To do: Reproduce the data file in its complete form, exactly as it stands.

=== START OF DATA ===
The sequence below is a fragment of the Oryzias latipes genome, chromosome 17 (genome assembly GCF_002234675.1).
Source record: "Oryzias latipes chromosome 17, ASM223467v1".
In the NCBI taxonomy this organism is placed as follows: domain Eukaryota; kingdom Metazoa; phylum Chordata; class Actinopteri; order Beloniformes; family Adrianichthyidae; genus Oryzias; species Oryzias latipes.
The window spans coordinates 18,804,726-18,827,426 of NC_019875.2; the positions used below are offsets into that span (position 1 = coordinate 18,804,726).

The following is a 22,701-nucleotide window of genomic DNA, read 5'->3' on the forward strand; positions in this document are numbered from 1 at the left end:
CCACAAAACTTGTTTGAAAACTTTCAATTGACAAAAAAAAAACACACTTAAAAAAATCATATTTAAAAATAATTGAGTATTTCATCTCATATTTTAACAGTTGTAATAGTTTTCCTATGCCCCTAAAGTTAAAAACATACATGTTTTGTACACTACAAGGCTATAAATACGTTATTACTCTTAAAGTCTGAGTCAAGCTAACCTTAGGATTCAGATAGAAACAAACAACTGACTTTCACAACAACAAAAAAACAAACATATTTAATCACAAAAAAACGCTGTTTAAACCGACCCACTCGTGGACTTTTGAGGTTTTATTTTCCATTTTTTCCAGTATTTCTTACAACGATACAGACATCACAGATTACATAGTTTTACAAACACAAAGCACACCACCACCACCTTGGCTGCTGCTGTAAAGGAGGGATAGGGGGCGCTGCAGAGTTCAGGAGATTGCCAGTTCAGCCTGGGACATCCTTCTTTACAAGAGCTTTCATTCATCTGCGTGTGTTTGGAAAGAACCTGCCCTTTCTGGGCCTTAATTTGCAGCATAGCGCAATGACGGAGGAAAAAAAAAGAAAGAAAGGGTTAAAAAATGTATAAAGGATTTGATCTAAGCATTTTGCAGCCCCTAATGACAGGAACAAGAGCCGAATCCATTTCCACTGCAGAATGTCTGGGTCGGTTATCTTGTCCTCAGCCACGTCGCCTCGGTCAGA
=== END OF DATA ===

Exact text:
The sequence below is a fragment of the Oryzias latipes genome, chromosome 17 (genome assembly GCF_002234675.1).
Source record: "Oryzias latipes chromosome 17, ASM223467v1".
In the NCBI taxonomy this organism is placed as follows: domain Eukaryota; kingdom Metazoa; phylum Chordata; class Actinopteri; order Beloniformes; family Adrianichthyidae; genus Oryzias; species Oryzias latipes.
The window spans coordinates 18,804,726-18,827,426 of NC_019875.2; the positions used below are offsets into that span (position 1 = coordinate 18,804,726).

The following is a 22,701-nucleotide window of genomic DNA, read 5'->3' on the forward strand; positions in this document are numbered from 1 at the left end:
CCACAAAACTTGTTTGAAAACTTTCAATTGACAAAAAAAAAACACACTTAAAAAAATCATATTTAAAAATAATTGAGTATTTCATCTCATATTTTAACAGTTGTAATAGTTTTCCTATGCCCCTAAAGTTAAAAACATACATGTTTTGTACACTACAAGGCTATAAATACGTTATTACTCTTAAAGTCTGAGTCAAGCTAACCTTAGGATTCAGATAGAAACAAACAACTGACTTTCACAACAACAAAAAAACAAACATATTTAATCACAAAAAAACGCTGTTTAAACCGACCCACTCGTGGACTTTTGAGGTTTTATTTTCCATTTTTTCCAGTATTTCTTACAACGATACAGACATCACAGATTACATAGTTTTACAAACACAAAGCACACCACCACCACCTTGGCTGCTGCTGTAAAGGAGGGATAGGGGGCGCTGCAGAGTTCAGGAGATTGCCAGTTCAGCCTGGGACATCCTTCTTTACAAGAGCTTTCATTCATCTGCGTGTGTTTGGAAAGAACCTGCCCTTTCTGGGCCTTAATTTGCAGCATAGCGCAATGACGGAGGAAAAAAAAAGAAAGAAAGGGTTAAAAAATGTATAAAGGATTTGATCTAAGCATTTTGCAGCCCCTAATGACAGGAACAAGAGCCGAATCCATTTCCACTGCAGAATGTCTGGGTCGGTTATCTTGTCCTCAGCCACGTCGCCTCGGTCAGA